The drawing of Dana in the second panel is actually quite good. This is a pretty grim strip, really, what with the little gerbil descending inevitably into madness and death. The abandoned products of mad science often meet unfortunate fates in Narbonic. It’s hard out there for a monster.
Dana’s gibberish in the last two panels is taken from the routines of Coyle and Sharpe, guerilla comedians who staged bizarre man-on-the-street interviews with unsuspecting San Franciscans in the 1960s.
I put some effort into coming up with all the weird background gizmos in this week of strips. They’re meant to recall portions of the device Dana built at Burning Man in the first Dana and Zeta storyline. I wish I’d been more creative with these kinds of visual details throughout Narbonic. Eventually I got some old books of photos for reference; the most useful was a Life Science Library book about machines that I picked up for a quarter.
This might be the only drug joke in Narbonic, not that it’s much of a joke. The only time I ever managed to get high on pot was a few years ago when I went to a screening of “The Big Lebowski” on April 20. It turns out there are certain tacit assumptions involved in such an event. I got completely zonkered on secondhand smoke and had the best Burger Joint hamburger ever.
And with Dana’s comment in panel one, Zeta’s personal history is established. I had an idea of Zeta’s background for a while, but it wasn’t set in stone until this point. In fact, this period–mid-2002–was when I set up a lot of the foreshadowing for the final Narbonic arcs. It was a little nerve-wracking, to be honest. Once you commit to a bit of foreshadowing, you have some wiggle room as to how the story finally plays out, but you have to go through with it in some form. You can’t just leave the gun hanging on the wall for three acts.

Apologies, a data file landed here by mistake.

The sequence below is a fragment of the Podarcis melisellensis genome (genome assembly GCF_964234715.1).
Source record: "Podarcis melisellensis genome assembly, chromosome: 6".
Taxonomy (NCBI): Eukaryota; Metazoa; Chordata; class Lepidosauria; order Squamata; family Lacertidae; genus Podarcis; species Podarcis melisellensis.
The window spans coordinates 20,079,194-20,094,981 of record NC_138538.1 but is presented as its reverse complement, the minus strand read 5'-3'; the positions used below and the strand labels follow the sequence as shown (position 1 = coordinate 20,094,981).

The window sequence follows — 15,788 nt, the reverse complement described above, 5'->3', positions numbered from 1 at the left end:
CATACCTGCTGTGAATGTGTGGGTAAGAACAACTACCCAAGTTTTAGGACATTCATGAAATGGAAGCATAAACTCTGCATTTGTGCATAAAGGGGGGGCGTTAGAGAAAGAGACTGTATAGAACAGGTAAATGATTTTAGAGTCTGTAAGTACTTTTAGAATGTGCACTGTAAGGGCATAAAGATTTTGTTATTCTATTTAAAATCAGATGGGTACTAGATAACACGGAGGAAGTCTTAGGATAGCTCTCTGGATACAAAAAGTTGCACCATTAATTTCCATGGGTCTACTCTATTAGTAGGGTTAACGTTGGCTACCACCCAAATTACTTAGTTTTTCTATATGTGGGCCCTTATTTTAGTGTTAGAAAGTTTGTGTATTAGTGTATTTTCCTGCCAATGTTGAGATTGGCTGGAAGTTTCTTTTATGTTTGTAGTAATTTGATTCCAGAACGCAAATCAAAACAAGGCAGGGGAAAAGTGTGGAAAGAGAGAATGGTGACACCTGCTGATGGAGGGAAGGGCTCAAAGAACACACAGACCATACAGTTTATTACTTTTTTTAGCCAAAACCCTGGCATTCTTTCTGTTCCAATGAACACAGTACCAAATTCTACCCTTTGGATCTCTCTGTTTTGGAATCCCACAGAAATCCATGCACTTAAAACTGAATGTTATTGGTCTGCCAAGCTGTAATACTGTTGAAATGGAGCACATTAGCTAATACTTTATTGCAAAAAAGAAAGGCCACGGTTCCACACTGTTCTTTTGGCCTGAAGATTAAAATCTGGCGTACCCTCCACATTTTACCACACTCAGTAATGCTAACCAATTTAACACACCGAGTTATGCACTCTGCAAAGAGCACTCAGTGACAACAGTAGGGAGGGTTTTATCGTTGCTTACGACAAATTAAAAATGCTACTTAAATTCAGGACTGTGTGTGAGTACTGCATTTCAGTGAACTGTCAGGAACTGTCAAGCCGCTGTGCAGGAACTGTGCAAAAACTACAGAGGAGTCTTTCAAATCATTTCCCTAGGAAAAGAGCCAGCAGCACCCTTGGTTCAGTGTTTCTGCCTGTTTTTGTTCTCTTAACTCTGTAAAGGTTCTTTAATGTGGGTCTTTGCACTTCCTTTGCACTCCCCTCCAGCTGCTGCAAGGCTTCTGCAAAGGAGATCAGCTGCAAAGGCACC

I wasn’t especially crazy about Zeta’s origin, actually; plot twists involving characters being secretly related to other characters don’t interest me as a general rule. I think I ended up doing an okay job with it, and I very much like the last daily strip in which Zeta appears, but I was ambivalent about it at the time I was doing these strips.
The really great thing about this strip is that, in the background of the first panel, a bunch of hamsters are dragging a crate with a radiation symbol stamped on the side, with some kind of hamster overseer or taskmaster riding on top. That is boss.
Penfold was Danger Mouse’s sidekick in the “Danger Mouse” cartoons, which ran constantly in the early days of Nickelodeon, and was a hamster, not a gerbil. For shame, Zeta.
I still like the third panel a lot. Yakuza are extremely funny, unless they’re actually cutting off your thumbs or something. Also, the last panel is probably the best drawing I did of Zeta in her punk phase.
I think Dr. Noah appears in all of six strips over the course of Narbonic, and he’s probably a stronger character for it. I like to imagine him going about his daily business, working at the dental practice, playing canasta with the genocidal hamsters, somewhere off-panel while the rest of Narbonic is going on.
Of course, [SPOILERS] much later the hamsters destroy Dr. Noah themselves. They’re evil; they’re just not insane.
Although I usually locate Two Willows in Ohio, the proximity of a Sparkle Mart suggests that the characters are somewhere in the South. I don’t remember why I picked Sparkle Mart beyond the fact that it has a nice, perky ring to it.
How many times can I use the line, “I am your creator! You must obey me!” in a single comic? Only time will tell.
Somehow all the comments threads this week have ended up being about food, and I’m sure this one isn’t going to be any different. Man, I was so happy when they opened the first Krispy Kreme in the Bay Area.